“Apple Health Records is officially coming to US veterans courtesy of a Department of Veterans Affairs partnership announced by Apple this morning in a blog post. Soon, veterans receiving their care through the government organization will have access to a portable aggregated record of their allergies, immunizations, lab results, procedures and other health measures that they can view from the Health app of their iPhone.”
That is 9 million new users for Apple Health Records. So the larger tech companies, such as Amazon, Google, Apple that are trying to shoehorn their data expertise in the healthcare, have all signed on to an agreement making FHIR the industry standard. As I stated, Apple forced the issue.
What is their motivation in doing this? Getting at the data.
Right now EHR data is “silo-ed” in whatever EHR system a healthcare organization is using. For example if a hospital is using Epic, then the data sits in Epic format in an Epic database, that is currently difficult to share with other platforms.
BTW, Apple has talked with EPIC about working together, but thus far EPIC is less than enthusiastic about opening up their HER wholesale to Apple. Cerner has a much closer relationship with Apple.
Well now, thanks to the government pushing its EHR focus from “meaningful use” to interoperability, Epic and all the other EHR vendors are slowly going to make EHR data compatible with whatever interoperability standard comes out the winner.
And right now that would appear to be FHIR.
This is fantastic for large tech companies such as Apple and Amazon because it gives them a unified data format to use once they get their hands on all this data.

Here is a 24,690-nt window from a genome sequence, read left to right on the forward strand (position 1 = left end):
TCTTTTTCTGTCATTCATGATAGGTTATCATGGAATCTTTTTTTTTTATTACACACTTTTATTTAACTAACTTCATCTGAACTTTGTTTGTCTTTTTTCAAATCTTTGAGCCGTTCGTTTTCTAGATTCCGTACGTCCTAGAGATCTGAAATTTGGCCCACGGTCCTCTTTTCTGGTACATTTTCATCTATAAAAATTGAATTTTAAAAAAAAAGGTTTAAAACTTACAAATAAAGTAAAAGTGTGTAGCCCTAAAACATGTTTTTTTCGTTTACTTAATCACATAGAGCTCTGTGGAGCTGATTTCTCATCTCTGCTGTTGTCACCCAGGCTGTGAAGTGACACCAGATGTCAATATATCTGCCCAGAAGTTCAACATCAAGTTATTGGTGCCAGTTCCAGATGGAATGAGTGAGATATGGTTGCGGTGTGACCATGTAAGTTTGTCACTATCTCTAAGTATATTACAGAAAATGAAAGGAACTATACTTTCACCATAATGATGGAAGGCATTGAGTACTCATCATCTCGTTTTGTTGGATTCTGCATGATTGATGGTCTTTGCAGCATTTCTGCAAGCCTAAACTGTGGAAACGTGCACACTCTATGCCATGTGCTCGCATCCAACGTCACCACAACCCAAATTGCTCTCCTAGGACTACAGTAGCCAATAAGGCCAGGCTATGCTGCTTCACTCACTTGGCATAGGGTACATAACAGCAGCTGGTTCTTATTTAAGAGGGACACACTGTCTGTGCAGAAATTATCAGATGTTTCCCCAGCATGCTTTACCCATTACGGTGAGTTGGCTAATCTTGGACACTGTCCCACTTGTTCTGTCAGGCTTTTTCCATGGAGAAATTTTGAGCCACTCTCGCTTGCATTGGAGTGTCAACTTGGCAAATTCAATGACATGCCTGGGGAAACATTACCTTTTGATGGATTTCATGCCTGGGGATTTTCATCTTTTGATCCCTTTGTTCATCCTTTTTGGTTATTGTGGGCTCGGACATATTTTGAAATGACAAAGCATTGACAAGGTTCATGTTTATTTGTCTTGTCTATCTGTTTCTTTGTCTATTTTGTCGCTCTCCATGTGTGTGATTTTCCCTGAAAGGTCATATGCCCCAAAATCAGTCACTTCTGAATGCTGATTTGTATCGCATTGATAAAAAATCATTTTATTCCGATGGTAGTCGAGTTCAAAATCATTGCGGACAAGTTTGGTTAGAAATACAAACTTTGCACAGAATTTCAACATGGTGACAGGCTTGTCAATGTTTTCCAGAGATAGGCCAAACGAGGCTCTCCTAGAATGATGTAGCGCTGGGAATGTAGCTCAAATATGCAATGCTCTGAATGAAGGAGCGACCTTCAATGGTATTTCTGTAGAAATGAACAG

And the data is where the money is. As I've mentioned before, the only reason Facebook has any value at all is because of the data it holds. Data that that people have voluntarily given it. Without this data it is worth nothing. With this data it's worth 478 billion dollars.
The amount of data we're talking about here is immense. About a year ago a study, funded by Google, used machine learning to examine the EHR records of about 200,000 anonymized individuals. Those 200,000 patients generated 46 billion points of data. That's nearly 230,000 points of data per patient.
The ability for tech giants such as Apple to work with this data, and make inferences from this data, is the next big wave in healthcare.
Up until the last few years patient data and hospitals might as well of being kept on 3 by 5 index cards. The technology was ancient. But now we are entering an era where companies will be applying the most advanced predictive analytics and the most advanced machine learning to this flood of data, which is gradually becoming available in a unified format under the FHIR standard.
And who finally tipped the scales towards FHIR? One of the largest technology companies in the world, Apple. A company that is making healthcare a primary focus of their future business activities.
One of Apple's primary goals is to prevent people from switching out of its ecosystem. For example that is why iMessage is such an important part of Apple's business model. iMessage, and the advantages it offers over ordinary text messaging, keeps people locked in to Apple. People want to be a blue bubble on your phone, not the shameful green bubble.